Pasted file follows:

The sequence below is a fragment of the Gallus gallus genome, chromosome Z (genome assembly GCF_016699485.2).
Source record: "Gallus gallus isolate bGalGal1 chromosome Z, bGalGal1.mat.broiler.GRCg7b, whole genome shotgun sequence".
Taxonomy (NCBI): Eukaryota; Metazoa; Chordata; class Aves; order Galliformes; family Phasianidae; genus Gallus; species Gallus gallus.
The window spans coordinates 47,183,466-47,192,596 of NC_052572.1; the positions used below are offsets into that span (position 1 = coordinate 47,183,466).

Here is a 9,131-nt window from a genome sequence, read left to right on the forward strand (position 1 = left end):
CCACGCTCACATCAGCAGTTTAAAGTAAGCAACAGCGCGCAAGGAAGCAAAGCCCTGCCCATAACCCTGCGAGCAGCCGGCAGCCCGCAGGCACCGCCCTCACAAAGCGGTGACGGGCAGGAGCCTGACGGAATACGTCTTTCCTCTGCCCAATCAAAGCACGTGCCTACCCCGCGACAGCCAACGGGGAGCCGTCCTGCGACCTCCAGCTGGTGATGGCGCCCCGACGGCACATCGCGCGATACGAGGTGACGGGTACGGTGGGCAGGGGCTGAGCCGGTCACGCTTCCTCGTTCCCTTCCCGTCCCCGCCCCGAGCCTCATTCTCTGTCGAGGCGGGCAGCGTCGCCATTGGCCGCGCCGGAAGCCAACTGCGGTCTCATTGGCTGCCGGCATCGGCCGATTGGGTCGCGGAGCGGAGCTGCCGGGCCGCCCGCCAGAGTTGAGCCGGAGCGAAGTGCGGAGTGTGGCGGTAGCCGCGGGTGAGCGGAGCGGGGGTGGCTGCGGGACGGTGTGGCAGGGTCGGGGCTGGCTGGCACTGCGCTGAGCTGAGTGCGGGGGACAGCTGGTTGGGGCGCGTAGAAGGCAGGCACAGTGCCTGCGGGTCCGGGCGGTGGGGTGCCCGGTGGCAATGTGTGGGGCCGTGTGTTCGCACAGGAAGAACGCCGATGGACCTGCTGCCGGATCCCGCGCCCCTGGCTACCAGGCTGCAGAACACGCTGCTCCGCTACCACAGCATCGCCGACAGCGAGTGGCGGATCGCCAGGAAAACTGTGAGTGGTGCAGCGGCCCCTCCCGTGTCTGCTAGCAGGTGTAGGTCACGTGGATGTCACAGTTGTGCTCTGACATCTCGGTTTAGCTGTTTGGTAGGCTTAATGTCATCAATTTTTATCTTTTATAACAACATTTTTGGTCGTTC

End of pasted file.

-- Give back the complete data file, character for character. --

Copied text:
The sequence below is a fragment of the Gallus gallus genome, chromosome Z (genome assembly GCF_016699485.2).
Source record: "Gallus gallus isolate bGalGal1 chromosome Z, bGalGal1.mat.broiler.GRCg7b, whole genome shotgun sequence".
Taxonomy (NCBI): Eukaryota; Metazoa; Chordata; class Aves; order Galliformes; family Phasianidae; genus Gallus; species Gallus gallus.
The window spans coordinates 47,183,466-47,192,596 of NC_052572.1; the positions used below are offsets into that span (position 1 = coordinate 47,183,466).

Here is a 9,131-nt window from a genome sequence, read left to right on the forward strand (position 1 = left end):
CCACGCTCACATCAGCAGTTTAAAGTAAGCAACAGCGCGCAAGGAAGCAAAGCCCTGCCCATAACCCTGCGAGCAGCCGGCAGCCCGCAGGCACCGCCCTCACAAAGCGGTGACGGGCAGGAGCCTGACGGAATACGTCTTTCCTCTGCCCAATCAAAGCACGTGCCTACCCCGCGACAGCCAACGGGGAGCCGTCCTGCGACCTCCAGCTGGTGATGGCGCCCCGACGGCACATCGCGCGATACGAGGTGACGGGTACGGTGGGCAGGGGCTGAGCCGGTCACGCTTCCTCGTTCCCTTCCCGTCCCCGCCCCGAGCCTCATTCTCTGTCGAGGCGGGCAGCGTCGCCATTGGCCGCGCCGGAAGCCAACTGCGGTCTCATTGGCTGCCGGCATCGGCCGATTGGGTCGCGGAGCGGAGCTGCCGGGCCGCCCGCCAGAGTTGAGCCGGAGCGAAGTGCGGAGTGTGGCGGTAGCCGCGGGTGAGCGGAGCGGGGGTGGCTGCGGGACGGTGTGGCAGGGTCGGGGCTGGCTGGCACTGCGCTGAGCTGAGTGCGGGGGACAGCTGGTTGGGGCGCGTAGAAGGCAGGCACAGTGCCTGCGGGTCCGGGCGGTGGGGTGCCCGGTGGCAATGTGTGGGGCCGTGTGTTCGCACAGGAAGAACGCCGATGGACCTGCTGCCGGATCCCGCGCCCCTGGCTACCAGGCTGCAGAACACGCTGCTCCGCTACCACAGCATCGCCGACAGCGAGTGGCGGATCGCCAGGAAAACTGTGAGTGGTGCAGCGGCCCCTCCCGTGTCTGCTAGCAGGTGTAGGTCACGTGGATGTCACAGTTGTGCTCTGACATCTCGGTTTAGCTGTTTGGTAGGCTTAATGTCATCAATTTTTATCTTTTATAACAACATTTTTGGTCGTTC